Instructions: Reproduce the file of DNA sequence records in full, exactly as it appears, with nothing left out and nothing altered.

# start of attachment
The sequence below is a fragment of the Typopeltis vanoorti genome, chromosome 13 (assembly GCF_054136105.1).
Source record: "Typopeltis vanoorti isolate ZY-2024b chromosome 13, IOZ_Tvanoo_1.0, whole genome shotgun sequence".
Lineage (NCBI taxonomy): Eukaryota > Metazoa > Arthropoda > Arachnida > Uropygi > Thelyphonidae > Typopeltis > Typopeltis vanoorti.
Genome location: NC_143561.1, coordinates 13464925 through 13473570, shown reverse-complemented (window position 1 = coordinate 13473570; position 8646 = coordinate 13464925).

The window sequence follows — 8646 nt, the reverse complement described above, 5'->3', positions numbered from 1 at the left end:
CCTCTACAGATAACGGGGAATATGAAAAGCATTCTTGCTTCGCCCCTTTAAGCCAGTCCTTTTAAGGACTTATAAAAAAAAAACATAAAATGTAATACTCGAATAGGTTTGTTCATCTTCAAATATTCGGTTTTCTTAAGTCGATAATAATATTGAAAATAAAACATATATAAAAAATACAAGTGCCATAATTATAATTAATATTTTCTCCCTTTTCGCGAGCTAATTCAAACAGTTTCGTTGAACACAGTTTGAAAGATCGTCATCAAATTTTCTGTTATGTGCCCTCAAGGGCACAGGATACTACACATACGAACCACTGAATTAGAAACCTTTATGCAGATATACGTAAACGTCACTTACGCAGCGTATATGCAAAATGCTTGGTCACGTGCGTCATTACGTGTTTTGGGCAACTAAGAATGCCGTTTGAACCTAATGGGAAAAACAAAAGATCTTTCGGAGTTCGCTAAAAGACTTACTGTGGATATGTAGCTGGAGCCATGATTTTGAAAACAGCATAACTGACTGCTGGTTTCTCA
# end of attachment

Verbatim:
The sequence below is a fragment of the Typopeltis vanoorti genome, chromosome 13 (assembly GCF_054136105.1).
Source record: "Typopeltis vanoorti isolate ZY-2024b chromosome 13, IOZ_Tvanoo_1.0, whole genome shotgun sequence".
Lineage (NCBI taxonomy): Eukaryota > Metazoa > Arthropoda > Arachnida > Uropygi > Thelyphonidae > Typopeltis > Typopeltis vanoorti.
Genome location: NC_143561.1, coordinates 13464925 through 13473570, shown reverse-complemented (window position 1 = coordinate 13473570; position 8646 = coordinate 13464925).

The window sequence follows — 8646 nt, the reverse complement described above, 5'->3', positions numbered from 1 at the left end:
CCTCTACAGATAACGGGGAATATGAAAAGCATTCTTGCTTCGCCCCTTTAAGCCAGTCCTTTTAAGGACTTATAAAAAAAAAACATAAAATGTAATACTCGAATAGGTTTGTTCATCTTCAAATATTCGGTTTTCTTAAGTCGATAATAATATTGAAAATAAAACATATATAAAAAATACAAGTGCCATAATTATAATTAATATTTTCTCCCTTTTCGCGAGCTAATTCAAACAGTTTCGTTGAACACAGTTTGAAAGATCGTCATCAAATTTTCTGTTATGTGCCCTCAAGGGCACAGGATACTACACATACGAACCACTGAATTAGAAACCTTTATGCAGATATACGTAAACGTCACTTACGCAGCGTATATGCAAAATGCTTGGTCACGTGCGTCATTACGTGTTTTGGGCAACTAAGAATGCCGTTTGAACCTAATGGGAAAAACAAAAGATCTTTCGGAGTTCGCTAAAAGACTTACTGTGGATATGTAGCTGGAGCCATGATTTTGAAAACAGCATAACTGACTGCTGGTTTCTCA